Stephen Cross is in his first job out of college - a dream job for him. Florida Power and Light handed him the keys to a drone, one of the tools the company will use to help get power restored faster in storms.
“We utilize the UAS (Unmanned Aircraft System) technology, drones, for inspection and primarily seeing into inaccessible locations,” said Cross.
The drones hold lightweight cameras that send back live images into disaster command centers.
“The drones allowed us to take a look into those locations, identify any issue, report that immediately to the incident commander and then send the right team with the right equipment to remedy the issue,” Cross said.
The ground teams then know what equipment to take and from the images know the hazards.
Florida Power and Light now has 11 of these unmanned aircrafts and they’re assigned to quick special response teams that can be deployed anywhere in South Florida or across the state when a storm is approaching.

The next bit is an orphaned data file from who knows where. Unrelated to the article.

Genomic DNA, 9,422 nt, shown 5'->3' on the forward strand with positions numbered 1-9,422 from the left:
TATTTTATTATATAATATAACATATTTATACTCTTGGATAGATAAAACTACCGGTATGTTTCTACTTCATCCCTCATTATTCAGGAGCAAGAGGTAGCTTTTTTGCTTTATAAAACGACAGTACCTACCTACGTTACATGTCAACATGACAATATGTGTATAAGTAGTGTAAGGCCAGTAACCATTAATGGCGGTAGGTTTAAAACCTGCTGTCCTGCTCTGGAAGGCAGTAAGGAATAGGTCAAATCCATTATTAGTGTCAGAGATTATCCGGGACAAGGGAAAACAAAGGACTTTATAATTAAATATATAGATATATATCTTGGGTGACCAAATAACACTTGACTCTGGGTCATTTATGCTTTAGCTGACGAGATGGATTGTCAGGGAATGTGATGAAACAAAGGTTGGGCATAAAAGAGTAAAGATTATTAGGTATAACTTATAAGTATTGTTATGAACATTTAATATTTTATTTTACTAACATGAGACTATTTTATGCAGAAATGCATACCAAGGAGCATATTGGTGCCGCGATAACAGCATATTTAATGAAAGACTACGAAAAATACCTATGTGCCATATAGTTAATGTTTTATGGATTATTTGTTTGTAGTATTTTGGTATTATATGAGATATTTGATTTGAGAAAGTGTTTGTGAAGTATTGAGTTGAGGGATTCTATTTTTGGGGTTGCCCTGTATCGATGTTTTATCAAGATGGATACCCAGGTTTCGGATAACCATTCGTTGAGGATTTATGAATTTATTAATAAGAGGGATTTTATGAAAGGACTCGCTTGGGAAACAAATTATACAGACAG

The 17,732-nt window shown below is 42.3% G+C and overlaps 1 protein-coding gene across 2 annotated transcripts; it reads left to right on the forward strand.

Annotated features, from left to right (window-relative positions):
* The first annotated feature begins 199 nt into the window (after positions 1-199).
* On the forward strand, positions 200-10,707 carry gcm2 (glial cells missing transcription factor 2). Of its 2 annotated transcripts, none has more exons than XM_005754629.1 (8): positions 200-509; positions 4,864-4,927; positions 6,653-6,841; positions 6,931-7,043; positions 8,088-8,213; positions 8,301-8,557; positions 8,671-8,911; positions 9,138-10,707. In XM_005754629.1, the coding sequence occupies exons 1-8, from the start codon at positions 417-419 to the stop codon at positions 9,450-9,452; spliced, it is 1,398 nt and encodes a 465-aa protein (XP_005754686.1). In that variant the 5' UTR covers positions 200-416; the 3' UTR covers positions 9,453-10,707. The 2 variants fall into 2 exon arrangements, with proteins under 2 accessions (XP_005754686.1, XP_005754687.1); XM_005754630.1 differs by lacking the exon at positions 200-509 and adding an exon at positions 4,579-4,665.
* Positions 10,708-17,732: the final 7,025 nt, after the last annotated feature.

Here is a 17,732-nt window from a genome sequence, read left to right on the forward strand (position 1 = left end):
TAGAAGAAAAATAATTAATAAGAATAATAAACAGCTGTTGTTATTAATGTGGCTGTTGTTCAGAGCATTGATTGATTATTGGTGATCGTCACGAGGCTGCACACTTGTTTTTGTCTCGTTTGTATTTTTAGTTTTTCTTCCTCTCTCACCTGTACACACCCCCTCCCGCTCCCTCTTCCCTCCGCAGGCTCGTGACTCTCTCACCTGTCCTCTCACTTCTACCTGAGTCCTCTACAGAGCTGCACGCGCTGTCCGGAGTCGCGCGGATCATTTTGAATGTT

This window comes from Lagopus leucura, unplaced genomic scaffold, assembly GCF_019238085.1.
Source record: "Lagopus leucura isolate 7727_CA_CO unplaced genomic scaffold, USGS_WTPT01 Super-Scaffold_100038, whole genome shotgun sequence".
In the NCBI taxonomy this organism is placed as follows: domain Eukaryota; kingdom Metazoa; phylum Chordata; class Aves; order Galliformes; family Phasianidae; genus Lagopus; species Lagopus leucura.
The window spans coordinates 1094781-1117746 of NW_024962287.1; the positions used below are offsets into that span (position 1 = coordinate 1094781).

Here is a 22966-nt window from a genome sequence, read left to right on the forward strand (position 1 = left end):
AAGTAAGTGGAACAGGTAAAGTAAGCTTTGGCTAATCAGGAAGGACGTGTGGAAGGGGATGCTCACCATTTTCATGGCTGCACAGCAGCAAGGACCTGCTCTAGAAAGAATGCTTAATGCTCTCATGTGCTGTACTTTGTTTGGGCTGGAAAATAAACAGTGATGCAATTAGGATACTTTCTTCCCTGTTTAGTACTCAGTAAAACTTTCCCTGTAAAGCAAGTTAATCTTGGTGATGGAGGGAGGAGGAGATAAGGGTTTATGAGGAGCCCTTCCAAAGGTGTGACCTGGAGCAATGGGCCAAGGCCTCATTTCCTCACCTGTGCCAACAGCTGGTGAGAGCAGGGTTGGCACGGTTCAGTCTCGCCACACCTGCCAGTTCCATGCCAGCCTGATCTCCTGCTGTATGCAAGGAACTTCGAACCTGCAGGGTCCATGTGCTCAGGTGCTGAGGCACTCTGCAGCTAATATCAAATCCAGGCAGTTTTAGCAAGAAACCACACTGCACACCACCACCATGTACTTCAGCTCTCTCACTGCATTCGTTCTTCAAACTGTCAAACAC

“Once we arrive at a location, we can get the aircraft within the air within about 10 minutes,” Cross said.
In the winter, the FAA released new regulations for unmanned aircrafts that opened the door for FPL to put the drones into action more.
The unmanned aircrafts can also reduce the likelihood of injury to emergency responders and FPL’s own teams, according to FPL.
The drones are just one element of FPL’s overall plan to keep the power on. By the end of 2017, officials say teams will have reinforced every line running to hospitals, gas stations, grocery stores, police and fire stations in South Florida.